Daniel Goleman, author of the bestseller “Emotional Intelligence,” is a regular contributor to Korn Ferry. His latest book, "Altered Traits: Science Reveals How Meditation Changes Your Mind, Brain, and Body," is available now.
How smart do you think you are? Try rating your IQ on a scale from 1 to 10 (with 10 at the high end). Now on the same scale, how do you rank your emotional intelligence?
I often use this exercise to clarify the differences between IQ scores and EI (the term I much prefer over “EQ”). And I add this: “The better question is, in what ways are you emotionally intelligent?’
Unlike IQ, we don’t have a single emotional intelligence score. My model of emotional intelligence includes twelve learnable competencies; you likely have strengths in some competencies and limitations in others. We all do.
It’s also difficult to get a full picture of our EI by just rating ourselves. We all have blind spots, limitations we don’t see (though they may be glaringly clear to people who know us well). People low in the emotional intelligence competence of self-awareness, for example, would likely rate themselves better in that ability than would their colleagues and direct-reports.
Whether you simply want to gauge your emotional intelligence or use EI for training or development within your organization, well-validated EI assessments offer reliable, research-based tools. There are three major approaches to assessing EI. The situation in which you want to use an assessment can inform your choice.
The first kind is the “self-assessment” or “trait” approach. Individuals answer questions based on their self-perceptions. For example: “I am good at reading other people’s feelings.” Tests using this approach yield a high correlation with personality test results. And while sometimes used in conjunction with a 360-style assessment to gain a more complete picture, the type of questions asked–which relate to the test taker’s self-perceptions and inner world–are often difficult for others to answer accurately.
The second approach tests for “ability-level” EI. Developed in the tradition of IQ testing, questions on these assessments include hypothetical scenarios in which the test taker must choose a course of action, as well as identify peoples’ emotions from photos. Scores on this kind of assessment tend to correlate with cognitive intelligence. Tests of ability EI don’t account for our actions.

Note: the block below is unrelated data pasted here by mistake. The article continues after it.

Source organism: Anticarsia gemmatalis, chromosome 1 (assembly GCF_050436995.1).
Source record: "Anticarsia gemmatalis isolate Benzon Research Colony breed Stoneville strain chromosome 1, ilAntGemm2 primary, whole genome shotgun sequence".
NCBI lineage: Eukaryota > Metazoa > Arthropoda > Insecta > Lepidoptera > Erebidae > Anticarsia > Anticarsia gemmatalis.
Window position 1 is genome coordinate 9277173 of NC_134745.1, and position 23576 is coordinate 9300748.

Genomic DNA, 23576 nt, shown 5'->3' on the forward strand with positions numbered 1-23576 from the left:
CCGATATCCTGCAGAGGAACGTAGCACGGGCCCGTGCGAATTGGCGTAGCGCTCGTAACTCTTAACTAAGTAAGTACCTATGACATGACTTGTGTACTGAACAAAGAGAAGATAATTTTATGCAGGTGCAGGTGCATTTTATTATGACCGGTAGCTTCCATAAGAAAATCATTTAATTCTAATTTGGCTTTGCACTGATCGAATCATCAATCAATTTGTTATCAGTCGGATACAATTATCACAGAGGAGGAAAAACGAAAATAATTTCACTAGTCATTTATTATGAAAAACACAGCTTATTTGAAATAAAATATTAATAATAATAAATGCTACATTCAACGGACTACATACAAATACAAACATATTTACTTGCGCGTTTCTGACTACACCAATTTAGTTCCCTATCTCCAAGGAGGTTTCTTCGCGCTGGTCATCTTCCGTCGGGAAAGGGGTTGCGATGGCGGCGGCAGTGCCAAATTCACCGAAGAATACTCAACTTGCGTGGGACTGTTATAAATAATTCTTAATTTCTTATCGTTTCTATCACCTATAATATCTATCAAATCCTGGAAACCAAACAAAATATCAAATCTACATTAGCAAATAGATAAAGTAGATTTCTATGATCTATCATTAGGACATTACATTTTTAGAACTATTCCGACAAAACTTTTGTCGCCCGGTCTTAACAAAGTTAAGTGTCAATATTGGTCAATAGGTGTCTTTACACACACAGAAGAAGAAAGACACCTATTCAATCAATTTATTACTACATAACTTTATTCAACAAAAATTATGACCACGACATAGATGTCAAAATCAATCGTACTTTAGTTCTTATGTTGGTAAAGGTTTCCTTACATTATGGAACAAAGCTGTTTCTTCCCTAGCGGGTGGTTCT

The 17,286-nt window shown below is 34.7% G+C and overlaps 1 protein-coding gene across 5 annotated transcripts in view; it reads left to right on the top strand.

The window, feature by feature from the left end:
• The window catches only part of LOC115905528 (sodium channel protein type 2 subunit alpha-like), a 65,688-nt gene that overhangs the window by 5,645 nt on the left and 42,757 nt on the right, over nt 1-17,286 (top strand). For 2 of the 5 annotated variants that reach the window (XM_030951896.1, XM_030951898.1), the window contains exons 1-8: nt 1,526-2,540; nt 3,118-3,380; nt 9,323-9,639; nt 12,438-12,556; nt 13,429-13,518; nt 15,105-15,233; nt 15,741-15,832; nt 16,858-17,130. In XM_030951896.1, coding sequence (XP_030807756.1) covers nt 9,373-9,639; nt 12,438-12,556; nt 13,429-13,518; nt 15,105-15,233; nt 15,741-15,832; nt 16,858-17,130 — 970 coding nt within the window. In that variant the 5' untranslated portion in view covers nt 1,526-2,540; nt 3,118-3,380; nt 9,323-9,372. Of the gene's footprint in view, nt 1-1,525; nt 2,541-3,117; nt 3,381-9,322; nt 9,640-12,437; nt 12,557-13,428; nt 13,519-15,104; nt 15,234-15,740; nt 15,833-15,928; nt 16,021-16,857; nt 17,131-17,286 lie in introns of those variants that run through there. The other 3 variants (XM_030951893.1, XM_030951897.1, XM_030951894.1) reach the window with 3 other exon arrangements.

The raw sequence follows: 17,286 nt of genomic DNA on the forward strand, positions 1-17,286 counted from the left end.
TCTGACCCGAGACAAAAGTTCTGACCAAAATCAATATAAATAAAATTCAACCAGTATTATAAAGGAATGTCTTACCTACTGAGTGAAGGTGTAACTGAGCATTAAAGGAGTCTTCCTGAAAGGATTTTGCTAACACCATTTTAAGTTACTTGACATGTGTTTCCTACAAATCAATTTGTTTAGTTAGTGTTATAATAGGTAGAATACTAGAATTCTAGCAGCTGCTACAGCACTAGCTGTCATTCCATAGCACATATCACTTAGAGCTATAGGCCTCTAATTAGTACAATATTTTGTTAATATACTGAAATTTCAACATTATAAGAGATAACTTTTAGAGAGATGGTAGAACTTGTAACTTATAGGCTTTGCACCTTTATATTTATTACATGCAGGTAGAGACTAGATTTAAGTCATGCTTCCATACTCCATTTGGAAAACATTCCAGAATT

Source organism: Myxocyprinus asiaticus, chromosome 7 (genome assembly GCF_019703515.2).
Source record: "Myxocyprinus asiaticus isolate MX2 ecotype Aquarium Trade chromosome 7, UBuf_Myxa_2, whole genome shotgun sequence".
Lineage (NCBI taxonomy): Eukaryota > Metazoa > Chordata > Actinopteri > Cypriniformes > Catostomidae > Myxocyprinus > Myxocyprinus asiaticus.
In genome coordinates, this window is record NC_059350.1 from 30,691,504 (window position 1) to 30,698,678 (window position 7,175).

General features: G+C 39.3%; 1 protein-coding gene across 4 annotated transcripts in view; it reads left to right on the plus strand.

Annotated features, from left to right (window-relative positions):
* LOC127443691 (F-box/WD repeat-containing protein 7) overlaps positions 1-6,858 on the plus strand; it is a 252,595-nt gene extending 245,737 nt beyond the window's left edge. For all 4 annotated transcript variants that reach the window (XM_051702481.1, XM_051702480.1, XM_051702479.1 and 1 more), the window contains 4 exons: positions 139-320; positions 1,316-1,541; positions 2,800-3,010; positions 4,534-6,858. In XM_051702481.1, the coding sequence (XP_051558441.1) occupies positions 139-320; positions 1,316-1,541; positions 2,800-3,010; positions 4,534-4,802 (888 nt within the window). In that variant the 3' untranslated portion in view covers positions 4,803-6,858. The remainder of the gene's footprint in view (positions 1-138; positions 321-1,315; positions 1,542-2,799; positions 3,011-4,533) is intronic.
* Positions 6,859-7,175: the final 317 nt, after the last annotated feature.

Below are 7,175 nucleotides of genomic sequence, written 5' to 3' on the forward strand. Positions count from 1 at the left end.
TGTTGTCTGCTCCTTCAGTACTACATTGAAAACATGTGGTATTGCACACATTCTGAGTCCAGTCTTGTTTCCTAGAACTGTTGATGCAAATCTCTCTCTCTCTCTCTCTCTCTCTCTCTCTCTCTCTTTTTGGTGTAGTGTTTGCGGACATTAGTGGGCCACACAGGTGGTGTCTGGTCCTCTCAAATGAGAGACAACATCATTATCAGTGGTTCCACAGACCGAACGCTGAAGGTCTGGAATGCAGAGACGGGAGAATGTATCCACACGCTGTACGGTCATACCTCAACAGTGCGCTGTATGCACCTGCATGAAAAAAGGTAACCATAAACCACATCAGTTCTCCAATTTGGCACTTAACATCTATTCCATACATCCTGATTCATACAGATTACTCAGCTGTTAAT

The final approach assesses “behavioral level” or “competency-based” EI. The questions on these assessments measure how often people utilize EI competencies in their daily lives. For example: “Sarah initiates actions to improve her performance.” My colleague, Richard Boyatzis, cites data supporting this approach in a new research article. Since much training and development aims to help leaders change the way they behave, measuring EI in this way opens a path to benefit leadership development.
Competency-based assessments, like the Emotional and Social Competence Inventory (ESCI), typically use a 360-degree format in which individuals assess themselves and also receive anonymous feedback aggregated from evaluations by people they choose, whose opinions are trustworthy and valuable. Instead of combining 360 results into a single “others” view, the ESCI creates categories based on the raters’ relationship to the focal person. This prevents one or two extreme scores from distorting the overall results. And the opportunity to compare the views of subordinates, peers, bosses, customers, and sometimes personal relationships like spouses/partners and friends can reveal eye-opening insights. Particularly important are competencies where the self-rating is much higher than how others see the person–or where a manager gives much lower ratings than do friends.
I recommend you use EI assessments purely for professional development, not for annual performance reviews.
Finally, a word from the Scottish poet Robert Burns, in praise of this valuable feedback:
Oh would some power the gift give us,
To see ourselves as others see us.
Click here to learn about Daniel Goleman’s facilitated online courses.